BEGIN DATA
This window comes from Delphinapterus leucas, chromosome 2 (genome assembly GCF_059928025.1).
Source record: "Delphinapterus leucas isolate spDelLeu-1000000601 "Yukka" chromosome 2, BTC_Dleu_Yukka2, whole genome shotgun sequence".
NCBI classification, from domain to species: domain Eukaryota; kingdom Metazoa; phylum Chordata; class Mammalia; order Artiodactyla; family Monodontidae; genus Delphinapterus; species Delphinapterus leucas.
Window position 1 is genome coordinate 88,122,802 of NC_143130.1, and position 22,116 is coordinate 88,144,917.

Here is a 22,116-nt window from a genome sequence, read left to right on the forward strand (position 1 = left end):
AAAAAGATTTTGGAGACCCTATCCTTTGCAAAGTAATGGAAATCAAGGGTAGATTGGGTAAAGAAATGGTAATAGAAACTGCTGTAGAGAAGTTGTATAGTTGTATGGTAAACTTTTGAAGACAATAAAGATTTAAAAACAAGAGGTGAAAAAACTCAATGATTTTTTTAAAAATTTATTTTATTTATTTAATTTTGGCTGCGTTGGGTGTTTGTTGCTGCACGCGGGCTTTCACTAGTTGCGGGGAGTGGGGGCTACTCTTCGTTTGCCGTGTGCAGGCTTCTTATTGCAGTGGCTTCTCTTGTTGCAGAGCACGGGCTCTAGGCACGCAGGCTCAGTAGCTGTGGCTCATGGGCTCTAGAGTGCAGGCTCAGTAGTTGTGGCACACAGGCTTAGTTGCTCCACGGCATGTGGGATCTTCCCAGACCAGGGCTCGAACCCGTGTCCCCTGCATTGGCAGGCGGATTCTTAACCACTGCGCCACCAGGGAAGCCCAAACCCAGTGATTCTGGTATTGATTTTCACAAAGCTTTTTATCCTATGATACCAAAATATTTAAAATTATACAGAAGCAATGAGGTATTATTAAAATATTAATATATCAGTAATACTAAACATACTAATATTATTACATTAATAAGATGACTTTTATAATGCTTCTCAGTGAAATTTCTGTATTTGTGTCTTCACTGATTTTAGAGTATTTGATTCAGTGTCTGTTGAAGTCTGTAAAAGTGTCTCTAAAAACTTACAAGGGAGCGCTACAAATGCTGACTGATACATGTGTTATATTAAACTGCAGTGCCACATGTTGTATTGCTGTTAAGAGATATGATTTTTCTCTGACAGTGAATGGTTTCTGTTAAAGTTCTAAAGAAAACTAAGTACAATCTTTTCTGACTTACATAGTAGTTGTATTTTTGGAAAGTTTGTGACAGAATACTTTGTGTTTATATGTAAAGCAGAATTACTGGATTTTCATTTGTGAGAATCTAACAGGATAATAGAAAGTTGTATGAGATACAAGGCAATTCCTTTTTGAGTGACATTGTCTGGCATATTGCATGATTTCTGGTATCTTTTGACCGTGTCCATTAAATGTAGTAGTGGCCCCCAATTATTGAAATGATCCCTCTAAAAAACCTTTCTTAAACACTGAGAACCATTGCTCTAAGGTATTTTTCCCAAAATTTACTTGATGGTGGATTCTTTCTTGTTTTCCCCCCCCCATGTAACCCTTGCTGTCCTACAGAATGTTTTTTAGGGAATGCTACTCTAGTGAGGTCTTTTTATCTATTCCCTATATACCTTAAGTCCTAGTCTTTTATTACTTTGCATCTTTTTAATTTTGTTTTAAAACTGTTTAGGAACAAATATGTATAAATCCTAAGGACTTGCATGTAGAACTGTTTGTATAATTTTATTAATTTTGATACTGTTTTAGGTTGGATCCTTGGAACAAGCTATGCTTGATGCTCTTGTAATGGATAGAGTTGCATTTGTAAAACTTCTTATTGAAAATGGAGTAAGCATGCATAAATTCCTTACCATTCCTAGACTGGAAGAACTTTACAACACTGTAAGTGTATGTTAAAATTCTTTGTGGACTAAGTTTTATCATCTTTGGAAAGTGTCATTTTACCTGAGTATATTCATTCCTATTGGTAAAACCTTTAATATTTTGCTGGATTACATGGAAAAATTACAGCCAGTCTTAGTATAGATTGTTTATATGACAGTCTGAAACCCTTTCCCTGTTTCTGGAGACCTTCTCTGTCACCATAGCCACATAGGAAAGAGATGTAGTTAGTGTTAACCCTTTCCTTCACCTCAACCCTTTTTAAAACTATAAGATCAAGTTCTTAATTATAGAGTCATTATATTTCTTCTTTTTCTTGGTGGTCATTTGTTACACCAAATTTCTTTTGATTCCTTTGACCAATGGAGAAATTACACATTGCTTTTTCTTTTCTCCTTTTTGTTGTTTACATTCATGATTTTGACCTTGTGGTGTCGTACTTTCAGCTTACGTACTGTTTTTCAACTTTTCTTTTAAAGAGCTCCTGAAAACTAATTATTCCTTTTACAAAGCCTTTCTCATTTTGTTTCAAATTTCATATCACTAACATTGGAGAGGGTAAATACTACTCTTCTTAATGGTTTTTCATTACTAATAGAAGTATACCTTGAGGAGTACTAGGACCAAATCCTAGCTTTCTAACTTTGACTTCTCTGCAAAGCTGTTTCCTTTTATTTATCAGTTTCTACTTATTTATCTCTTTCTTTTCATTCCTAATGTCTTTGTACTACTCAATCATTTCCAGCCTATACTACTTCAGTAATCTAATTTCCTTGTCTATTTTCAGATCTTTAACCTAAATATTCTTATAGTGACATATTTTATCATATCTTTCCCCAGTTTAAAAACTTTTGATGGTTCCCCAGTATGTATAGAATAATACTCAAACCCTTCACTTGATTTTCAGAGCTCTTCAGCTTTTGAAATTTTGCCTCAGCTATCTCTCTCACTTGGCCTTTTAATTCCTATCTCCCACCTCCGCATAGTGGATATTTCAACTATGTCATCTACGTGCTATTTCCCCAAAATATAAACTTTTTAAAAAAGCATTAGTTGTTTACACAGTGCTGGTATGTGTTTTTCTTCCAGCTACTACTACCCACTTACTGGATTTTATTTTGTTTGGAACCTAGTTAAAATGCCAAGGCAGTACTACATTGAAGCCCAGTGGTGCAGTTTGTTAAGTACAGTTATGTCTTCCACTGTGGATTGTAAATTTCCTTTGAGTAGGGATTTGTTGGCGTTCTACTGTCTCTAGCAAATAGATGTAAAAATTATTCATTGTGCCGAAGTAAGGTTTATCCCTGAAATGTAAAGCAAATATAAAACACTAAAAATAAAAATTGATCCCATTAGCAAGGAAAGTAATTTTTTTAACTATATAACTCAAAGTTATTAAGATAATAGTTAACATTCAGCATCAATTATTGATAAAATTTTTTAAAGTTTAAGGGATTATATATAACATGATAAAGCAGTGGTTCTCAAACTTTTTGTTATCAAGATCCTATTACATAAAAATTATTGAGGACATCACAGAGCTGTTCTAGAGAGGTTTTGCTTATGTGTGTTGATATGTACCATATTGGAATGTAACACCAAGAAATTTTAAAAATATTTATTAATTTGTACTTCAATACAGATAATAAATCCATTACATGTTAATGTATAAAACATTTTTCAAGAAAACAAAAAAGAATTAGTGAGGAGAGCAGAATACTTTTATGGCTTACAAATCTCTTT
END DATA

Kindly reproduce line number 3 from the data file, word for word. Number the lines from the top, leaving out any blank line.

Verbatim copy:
NCBI classification, from domain to species: domain Eukaryota; kingdom Metazoa; phylum Chordata; class Mammalia; order Artiodactyla; family Monodontidae; genus Delphinapterus; species Delphinapterus leucas.